Economy Added 273,000 Jobs in February Ahead of Virus Impact

A Waffle House representative speaks to potential applicants during a job fair in Atlanta last year. (Bob Andres/Atlanta Journal-Constitution via AP, File)

(CN) – American employers added 273,000 jobs last month, signaling that the coronavirus outbreak has not yet affected the U.S. labor market.

The number of new positions in February beat expectations of about 165,000 new jobs. However, economists expect hiring to drop in the next few months as the outbreak of the virus, known as COVID-19, takes a toll on the economy.

The Labor Department report released Friday also shows that the unemployment rate fell back to a 50-year low of 3.5%, down from 3.6% in January.

Elise Gould, senior economist at the nonprofit think tank Economic Policy Institute, said the data collection for the jobs report “was too early in February to see the expected impacts of COVID-19.”

“Manufacturing—the first sector expected to feel the effects of any supply chain disruptions because of COVID-19—rose by 15,000 jobs in February,” she wrote. “Leisure and hospitality continued to rise in February, but may take a hit in coming months as COVID-19 spreads.”

In addition to gains in manufacturing and hospitality, employers added 42,000 jobs in the construction sector while health care and social assistance gained 56,500 positions.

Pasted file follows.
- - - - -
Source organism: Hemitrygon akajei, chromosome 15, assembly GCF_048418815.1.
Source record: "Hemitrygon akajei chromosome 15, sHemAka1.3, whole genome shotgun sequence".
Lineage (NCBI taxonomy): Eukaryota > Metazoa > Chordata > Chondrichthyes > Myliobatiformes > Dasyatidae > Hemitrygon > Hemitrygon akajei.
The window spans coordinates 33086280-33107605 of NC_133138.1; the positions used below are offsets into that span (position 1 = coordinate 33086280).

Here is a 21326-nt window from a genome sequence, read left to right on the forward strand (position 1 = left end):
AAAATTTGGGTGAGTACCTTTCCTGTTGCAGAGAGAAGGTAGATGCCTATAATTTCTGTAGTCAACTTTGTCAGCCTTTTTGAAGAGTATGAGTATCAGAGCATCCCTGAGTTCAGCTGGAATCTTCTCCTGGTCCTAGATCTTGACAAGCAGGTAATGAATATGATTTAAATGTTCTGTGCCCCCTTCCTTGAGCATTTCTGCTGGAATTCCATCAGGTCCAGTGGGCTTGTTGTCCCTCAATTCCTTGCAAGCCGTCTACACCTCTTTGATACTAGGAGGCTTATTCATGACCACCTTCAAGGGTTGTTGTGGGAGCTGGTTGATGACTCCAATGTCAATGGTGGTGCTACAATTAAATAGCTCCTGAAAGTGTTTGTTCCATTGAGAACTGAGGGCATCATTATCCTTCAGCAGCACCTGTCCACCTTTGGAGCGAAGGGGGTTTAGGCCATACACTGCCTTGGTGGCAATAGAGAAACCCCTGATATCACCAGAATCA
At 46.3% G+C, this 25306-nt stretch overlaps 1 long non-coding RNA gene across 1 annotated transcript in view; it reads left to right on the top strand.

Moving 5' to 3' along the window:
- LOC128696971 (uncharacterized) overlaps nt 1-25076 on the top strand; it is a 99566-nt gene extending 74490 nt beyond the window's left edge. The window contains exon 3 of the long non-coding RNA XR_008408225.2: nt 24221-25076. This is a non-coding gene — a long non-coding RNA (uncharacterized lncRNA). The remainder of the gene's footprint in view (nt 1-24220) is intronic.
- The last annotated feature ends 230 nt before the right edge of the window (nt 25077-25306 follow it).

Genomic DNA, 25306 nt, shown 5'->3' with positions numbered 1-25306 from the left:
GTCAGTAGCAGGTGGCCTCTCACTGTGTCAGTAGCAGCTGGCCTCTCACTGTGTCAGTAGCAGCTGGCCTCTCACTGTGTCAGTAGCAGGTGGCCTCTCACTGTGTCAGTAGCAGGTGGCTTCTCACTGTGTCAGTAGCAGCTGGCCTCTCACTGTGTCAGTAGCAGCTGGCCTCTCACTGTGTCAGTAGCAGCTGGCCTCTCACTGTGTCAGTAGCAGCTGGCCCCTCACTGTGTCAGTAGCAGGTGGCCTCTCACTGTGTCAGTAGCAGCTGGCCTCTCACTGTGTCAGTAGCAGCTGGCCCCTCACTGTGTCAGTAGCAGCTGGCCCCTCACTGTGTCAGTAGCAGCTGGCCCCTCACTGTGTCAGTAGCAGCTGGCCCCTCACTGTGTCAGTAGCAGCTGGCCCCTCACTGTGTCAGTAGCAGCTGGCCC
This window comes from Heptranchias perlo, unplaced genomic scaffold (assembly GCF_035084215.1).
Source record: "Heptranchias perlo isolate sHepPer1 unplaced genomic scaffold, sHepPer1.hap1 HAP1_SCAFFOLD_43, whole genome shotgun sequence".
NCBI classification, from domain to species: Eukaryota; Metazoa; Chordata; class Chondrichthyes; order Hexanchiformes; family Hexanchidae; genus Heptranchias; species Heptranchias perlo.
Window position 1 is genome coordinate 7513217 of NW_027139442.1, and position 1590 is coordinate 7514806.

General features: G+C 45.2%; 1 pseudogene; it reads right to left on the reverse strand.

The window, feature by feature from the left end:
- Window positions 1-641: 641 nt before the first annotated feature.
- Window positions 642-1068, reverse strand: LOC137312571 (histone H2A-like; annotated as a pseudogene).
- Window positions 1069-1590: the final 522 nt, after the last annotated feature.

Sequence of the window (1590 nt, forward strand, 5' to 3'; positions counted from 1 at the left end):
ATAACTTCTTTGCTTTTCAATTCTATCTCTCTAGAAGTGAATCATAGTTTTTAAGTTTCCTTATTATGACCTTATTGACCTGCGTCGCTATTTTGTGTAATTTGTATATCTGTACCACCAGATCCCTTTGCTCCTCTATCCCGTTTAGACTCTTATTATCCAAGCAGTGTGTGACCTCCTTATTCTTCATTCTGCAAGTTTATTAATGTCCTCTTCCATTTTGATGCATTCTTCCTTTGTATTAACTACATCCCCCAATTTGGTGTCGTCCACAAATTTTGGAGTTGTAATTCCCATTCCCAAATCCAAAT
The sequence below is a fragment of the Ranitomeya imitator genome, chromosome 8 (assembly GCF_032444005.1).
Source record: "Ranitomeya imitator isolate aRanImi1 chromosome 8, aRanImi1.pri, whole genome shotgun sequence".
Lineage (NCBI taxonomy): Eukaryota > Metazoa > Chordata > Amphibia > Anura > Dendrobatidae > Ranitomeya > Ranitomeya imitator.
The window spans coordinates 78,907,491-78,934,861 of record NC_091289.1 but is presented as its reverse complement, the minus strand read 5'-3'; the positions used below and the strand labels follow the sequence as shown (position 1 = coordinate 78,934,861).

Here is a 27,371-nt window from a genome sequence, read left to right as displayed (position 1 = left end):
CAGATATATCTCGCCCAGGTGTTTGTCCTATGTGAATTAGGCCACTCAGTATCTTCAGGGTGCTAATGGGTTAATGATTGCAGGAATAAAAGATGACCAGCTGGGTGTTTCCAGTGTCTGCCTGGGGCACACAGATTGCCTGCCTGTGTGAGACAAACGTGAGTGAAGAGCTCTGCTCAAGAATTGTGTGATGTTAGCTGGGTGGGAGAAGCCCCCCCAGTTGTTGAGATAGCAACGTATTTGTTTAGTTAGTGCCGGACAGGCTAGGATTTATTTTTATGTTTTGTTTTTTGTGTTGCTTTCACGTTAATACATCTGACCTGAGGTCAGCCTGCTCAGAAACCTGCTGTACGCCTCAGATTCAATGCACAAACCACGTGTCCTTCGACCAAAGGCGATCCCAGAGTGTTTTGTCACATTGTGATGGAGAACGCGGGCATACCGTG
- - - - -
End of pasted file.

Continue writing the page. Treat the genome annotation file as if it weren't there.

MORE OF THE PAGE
Government jobs grew by 45,000, which includes 7,000 temporary census workers, as the professional and business services sector gained 41,000 positions.

Some industries saw slight decreases – retail trade shed 7,000 jobs and transportation and warehousing lost 4,000.

Nick Bunker, an economist at Indeed Hiring Lab, said “the labor market has been in a strong position heading into the unknown.”

“While it’s too early to see the impact of the coronavirus on the labor market, we can say the labor market was in a good place before the virus began to spread. But the next few months will be a test of just how resilient this labor market is,” he wrote.

Average hourly wages rose modestly with a 3% increase over this time last year, down from 3.1% in January, and currently stand at $28.52 an hour, according to Friday’s report.

“Workers are continuing to get pulled off the sidelines, but employers aren’t feeling much pressure to raise wages to attract and retain the workers they want,” Gould said.

The economy averaged 178,000 new jobs per month in 2019.

The Labor Department report comes three days after the Federal Reserve announced an emergency half-point cut to its key interest rate to protect the economy as the coronavirus outbreak drags down markets worldwide.

Fed Chairman Jerome Powell said in a news conference Tuesday that COVID-19 “will surely weigh on economic activity both here and abroad for some time.”

The Dow Jones Industrial Average has fallen more than 4,000 points since mid-February as investor fears grow amid the outbreak. The index was down nearly 2% Friday morning despite the better-than-expected jobs numbers.

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